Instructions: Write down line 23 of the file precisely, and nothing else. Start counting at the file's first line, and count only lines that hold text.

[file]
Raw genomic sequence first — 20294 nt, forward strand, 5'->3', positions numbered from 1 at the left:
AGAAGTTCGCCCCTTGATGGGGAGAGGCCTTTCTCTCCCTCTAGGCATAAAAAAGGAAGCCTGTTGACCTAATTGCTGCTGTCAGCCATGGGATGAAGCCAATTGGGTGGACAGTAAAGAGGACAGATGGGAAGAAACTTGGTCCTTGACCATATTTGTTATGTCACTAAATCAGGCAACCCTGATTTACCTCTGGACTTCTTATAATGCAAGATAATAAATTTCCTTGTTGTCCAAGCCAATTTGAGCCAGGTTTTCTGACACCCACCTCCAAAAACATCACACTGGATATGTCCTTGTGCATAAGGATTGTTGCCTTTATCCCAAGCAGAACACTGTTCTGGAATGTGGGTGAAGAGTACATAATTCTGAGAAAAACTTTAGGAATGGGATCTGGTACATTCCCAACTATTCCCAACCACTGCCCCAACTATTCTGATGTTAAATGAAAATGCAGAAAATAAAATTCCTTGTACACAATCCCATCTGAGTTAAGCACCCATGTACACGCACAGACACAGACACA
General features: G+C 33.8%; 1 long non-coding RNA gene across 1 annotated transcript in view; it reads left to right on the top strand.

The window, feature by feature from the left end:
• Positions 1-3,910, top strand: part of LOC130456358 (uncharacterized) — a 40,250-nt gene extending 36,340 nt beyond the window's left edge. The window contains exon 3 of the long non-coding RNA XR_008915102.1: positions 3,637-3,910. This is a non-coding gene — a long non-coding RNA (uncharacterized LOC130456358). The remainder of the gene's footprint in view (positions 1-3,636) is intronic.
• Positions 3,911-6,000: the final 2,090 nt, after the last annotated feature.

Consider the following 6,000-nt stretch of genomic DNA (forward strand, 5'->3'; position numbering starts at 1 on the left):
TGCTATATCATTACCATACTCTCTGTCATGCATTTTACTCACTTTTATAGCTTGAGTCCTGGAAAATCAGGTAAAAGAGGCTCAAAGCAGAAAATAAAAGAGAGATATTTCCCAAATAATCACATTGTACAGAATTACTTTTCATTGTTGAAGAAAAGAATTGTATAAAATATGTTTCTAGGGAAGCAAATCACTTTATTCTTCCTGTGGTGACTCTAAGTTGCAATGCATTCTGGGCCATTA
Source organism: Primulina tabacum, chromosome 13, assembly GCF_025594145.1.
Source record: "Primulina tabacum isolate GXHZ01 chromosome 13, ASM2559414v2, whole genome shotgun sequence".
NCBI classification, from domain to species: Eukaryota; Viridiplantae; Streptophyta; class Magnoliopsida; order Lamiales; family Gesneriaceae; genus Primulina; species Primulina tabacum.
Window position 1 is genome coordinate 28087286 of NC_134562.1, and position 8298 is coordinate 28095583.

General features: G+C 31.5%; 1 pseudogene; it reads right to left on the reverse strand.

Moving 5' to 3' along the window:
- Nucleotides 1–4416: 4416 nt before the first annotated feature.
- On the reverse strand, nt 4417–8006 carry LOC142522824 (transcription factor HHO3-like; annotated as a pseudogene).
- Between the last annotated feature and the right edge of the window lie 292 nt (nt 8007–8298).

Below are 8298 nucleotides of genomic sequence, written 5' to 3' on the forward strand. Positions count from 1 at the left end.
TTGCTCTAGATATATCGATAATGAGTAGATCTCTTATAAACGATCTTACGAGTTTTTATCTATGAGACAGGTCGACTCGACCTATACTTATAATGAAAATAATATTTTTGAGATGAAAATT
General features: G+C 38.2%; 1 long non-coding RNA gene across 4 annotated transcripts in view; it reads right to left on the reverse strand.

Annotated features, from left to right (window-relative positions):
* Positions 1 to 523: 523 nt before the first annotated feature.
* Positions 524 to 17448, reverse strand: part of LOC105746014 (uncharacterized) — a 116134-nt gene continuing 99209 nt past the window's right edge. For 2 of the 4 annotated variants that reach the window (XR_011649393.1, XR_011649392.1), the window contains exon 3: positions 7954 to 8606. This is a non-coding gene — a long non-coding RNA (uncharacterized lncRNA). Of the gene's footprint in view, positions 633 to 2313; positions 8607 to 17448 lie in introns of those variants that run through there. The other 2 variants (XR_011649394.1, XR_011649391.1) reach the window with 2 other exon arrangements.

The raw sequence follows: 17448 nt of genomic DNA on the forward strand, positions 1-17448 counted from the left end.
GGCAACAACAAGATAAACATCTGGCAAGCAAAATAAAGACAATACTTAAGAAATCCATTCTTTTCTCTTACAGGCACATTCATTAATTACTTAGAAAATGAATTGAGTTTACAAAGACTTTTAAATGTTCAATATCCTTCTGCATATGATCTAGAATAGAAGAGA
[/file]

* Positions 524 to 17448, reverse strand: part of LOC105746014 (uncharacterized) — a 116134-nt gene continuing 99209 nt past the window's right edge. For 2 of the 4 annotated variants that reach the window (XR_011649393.1, XR_011649392.1), the window contains exon 3: positions 7954 to 8606. This is a non-coding gene — a long non-coding RNA (uncharacterized lncRNA). Of the gene's footprint in view, positions 633 to 2313; positions 8607 to 17448 lie in introns of those variants that run through there. The other 2 variants (XR_011649394.1, XR_011649391.1) reach the window with 2 other exon arrangements.